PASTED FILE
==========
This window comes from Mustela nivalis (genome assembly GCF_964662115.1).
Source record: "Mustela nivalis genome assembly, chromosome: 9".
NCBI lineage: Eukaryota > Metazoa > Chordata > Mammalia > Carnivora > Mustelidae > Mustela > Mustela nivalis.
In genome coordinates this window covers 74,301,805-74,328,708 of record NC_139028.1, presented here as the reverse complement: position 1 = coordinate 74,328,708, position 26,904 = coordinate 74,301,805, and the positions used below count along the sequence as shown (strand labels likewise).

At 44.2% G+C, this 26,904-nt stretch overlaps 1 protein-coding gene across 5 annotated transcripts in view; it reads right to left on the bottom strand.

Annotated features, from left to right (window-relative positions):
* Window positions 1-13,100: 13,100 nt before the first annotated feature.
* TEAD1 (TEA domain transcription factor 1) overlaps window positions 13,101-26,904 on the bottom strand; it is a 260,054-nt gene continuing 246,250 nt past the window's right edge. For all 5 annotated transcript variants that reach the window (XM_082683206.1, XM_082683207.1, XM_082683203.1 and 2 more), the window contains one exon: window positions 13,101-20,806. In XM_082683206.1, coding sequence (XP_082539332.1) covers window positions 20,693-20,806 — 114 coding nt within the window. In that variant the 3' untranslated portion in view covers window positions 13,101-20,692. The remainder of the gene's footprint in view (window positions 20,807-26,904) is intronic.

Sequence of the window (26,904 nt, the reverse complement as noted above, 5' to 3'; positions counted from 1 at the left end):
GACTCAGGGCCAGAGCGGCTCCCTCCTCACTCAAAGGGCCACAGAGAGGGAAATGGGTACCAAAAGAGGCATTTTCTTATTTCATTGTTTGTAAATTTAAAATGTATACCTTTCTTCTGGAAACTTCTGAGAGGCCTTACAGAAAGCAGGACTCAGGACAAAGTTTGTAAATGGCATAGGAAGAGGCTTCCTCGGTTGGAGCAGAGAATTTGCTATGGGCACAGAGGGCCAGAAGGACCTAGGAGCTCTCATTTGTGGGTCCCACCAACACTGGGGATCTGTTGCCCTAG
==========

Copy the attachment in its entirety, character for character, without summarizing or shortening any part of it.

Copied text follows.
This window comes from Mustela nivalis (genome assembly GCF_964662115.1).
Source record: "Mustela nivalis genome assembly, chromosome: 9".
NCBI lineage: Eukaryota > Metazoa > Chordata > Mammalia > Carnivora > Mustelidae > Mustela > Mustela nivalis.
In genome coordinates this window covers 74,301,805-74,328,708 of record NC_139028.1, presented here as the reverse complement: position 1 = coordinate 74,328,708, position 26,904 = coordinate 74,301,805, and the positions used below count along the sequence as shown (strand labels likewise).

At 44.2% G+C, this 26,904-nt stretch overlaps 1 protein-coding gene across 5 annotated transcripts in view; it reads right to left on the bottom strand.

Annotated features, from left to right (window-relative positions):
* Window positions 1-13,100: 13,100 nt before the first annotated feature.
* TEAD1 (TEA domain transcription factor 1) overlaps window positions 13,101-26,904 on the bottom strand; it is a 260,054-nt gene continuing 246,250 nt past the window's right edge. For all 5 annotated transcript variants that reach the window (XM_082683206.1, XM_082683207.1, XM_082683203.1 and 2 more), the window contains one exon: window positions 13,101-20,806. In XM_082683206.1, coding sequence (XP_082539332.1) covers window positions 20,693-20,806 — 114 coding nt within the window. In that variant the 3' untranslated portion in view covers window positions 13,101-20,692. The remainder of the gene's footprint in view (window positions 20,807-26,904) is intronic.

Sequence of the window (26,904 nt, the reverse complement as noted above, 5' to 3'; positions counted from 1 at the left end):
GACTCAGGGCCAGAGCGGCTCCCTCCTCACTCAAAGGGCCACAGAGAGGGAAATGGGTACCAAAAGAGGCATTTTCTTATTTCATTGTTTGTAAATTTAAAATGTATACCTTTCTTCTGGAAACTTCTGAGAGGCCTTACAGAAAGCAGGACTCAGGACAAAGTTTGTAAATGGCATAGGAAGAGGCTTCCTCGGTTGGAGCAGAGAATTTGCTATGGGCACAGAGGGCCAGAAGGACCTAGGAGCTCTCATTTGTGGGTCCCACCAACACTGGGGATCTGTTGCCCTAG